Schools participating under SSO in SY 2021-2022 will also receive the Summer Food Service Program reimbursement rates—which generally are 11 percent higher for breakfast and 15 percent higher for lunch. This additional funding will help to offset the costs associated with providing a safe meal service, such as personal protective equipment and packaging costs for individually wrapped, grab-and-go meals.

Both of these meal care claiming flexibilities are available to schools for all of SY 2021-2022.

When to use afterschool care program flexibility

Normally, to participate in the afterschool meals component of the Child and Adult Care Food Program (CACFP), sites must be located in an eligible area. To participate in the NSLP Afterschool Snack service, sites must be located in an eligible area or count and claim snacks based on each child’s eligibility status. For SY 2021-2022, USDA issued a waiver allowing schools and afterschool care centers to participate in the afterschool meal/snack service, and serve and claim all meals and snacks at the free rate, regardless of their location. Schools offering afterschool care programs can use this waiver to increase access to nutritious meals and snacks in the new school year. The afterschool care program flexibilities may be used during the regular school year throughout SY 2021-2022.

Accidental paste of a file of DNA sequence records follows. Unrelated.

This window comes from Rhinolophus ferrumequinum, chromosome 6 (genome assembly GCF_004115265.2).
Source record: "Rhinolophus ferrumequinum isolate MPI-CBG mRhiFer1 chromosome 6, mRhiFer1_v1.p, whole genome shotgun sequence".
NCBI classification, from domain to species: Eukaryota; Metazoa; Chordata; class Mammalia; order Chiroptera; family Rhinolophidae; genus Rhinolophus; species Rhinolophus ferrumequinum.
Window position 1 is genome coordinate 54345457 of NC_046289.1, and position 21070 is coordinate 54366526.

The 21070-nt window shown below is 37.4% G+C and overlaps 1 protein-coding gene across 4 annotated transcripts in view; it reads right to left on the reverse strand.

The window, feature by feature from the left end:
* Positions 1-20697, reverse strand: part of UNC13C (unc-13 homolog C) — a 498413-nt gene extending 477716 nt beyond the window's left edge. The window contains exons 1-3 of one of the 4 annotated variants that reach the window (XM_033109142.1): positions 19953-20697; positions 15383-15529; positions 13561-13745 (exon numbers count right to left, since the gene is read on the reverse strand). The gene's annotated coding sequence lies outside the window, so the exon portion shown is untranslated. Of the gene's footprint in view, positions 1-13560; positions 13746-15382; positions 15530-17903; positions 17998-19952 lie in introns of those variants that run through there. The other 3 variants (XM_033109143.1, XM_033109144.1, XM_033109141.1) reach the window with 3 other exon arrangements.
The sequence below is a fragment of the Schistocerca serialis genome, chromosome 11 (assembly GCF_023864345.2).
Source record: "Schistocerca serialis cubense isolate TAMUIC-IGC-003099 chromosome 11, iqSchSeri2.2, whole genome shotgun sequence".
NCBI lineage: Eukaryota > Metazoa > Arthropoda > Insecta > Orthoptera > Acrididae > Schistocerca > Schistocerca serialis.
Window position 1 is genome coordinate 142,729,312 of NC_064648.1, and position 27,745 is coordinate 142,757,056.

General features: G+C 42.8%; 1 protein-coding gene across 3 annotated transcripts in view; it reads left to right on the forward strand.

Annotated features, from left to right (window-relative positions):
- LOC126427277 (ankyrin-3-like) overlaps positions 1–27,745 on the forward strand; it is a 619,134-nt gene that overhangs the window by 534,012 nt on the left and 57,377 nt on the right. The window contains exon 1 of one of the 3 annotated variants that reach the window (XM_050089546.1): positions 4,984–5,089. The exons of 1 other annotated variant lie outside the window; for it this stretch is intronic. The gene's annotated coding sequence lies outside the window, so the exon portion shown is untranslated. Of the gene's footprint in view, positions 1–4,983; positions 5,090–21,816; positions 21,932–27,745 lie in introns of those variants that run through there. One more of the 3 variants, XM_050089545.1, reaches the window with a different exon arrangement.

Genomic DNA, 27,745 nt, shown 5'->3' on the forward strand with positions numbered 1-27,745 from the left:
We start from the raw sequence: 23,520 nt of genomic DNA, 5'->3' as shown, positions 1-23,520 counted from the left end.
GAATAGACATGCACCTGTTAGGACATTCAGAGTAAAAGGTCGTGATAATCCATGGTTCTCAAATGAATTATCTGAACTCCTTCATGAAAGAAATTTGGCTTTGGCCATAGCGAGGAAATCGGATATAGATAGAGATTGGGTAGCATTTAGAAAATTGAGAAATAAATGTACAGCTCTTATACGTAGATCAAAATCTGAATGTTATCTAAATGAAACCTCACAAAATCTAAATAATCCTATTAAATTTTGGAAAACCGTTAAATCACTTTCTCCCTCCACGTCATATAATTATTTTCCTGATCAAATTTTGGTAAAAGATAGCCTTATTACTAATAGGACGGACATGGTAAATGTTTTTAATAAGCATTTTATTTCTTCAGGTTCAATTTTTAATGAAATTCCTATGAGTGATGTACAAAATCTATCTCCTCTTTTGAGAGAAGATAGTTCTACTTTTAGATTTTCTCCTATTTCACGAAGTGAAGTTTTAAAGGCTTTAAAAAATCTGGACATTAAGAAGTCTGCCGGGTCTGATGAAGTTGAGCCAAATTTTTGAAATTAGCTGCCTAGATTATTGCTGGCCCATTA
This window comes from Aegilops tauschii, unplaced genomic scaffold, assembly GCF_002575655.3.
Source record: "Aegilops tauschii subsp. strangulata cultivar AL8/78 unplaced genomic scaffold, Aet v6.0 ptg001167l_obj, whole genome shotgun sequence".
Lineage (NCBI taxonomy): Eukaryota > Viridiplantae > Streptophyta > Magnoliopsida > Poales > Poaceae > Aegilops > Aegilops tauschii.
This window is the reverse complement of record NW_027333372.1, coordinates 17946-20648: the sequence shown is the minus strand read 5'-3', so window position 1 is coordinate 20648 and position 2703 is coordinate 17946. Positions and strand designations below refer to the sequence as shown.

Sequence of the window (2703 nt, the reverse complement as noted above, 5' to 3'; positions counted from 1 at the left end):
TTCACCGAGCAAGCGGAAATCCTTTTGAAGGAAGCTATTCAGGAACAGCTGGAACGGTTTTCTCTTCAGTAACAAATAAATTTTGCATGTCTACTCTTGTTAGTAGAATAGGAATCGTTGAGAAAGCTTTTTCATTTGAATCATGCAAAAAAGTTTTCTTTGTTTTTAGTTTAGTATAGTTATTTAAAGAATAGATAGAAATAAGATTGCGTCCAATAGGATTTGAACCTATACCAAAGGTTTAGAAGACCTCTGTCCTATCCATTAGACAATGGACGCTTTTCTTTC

Pandemic Electronic Benefit Transfer (P-EBT)

While schools are understandably focused on children’s return to the classroom, we know that both school and state administrators have contingency plans in place that include the possible resumption of virtual or hybrid schedules. As part of that planning, USDA will encourage states to develop and submit P-EBT plans to USDA as early in the school year as possible. With an approved P-EBT plan on the shelf, states and schools will be in a position to deliver benefits to children when they’re needed most.

It is essential that schools work with closely with their states to collect and submit the data necessary to support their states’ P-EBT plans. The active involvement of school administrators is essential to the efficient delivery of P-EBT benefits that are targeted to the children whose access to school meals is compromised by a temporary return to virtual instruction.

It is equally important that schools and school districts provide an opportunity for households to establish their eligibility for P-EBT benefits throughout the school year. That means accepting and processing free and reduced-price meal applications from households with children who are new to the school system, and to households who have become newly income-eligible for benefits.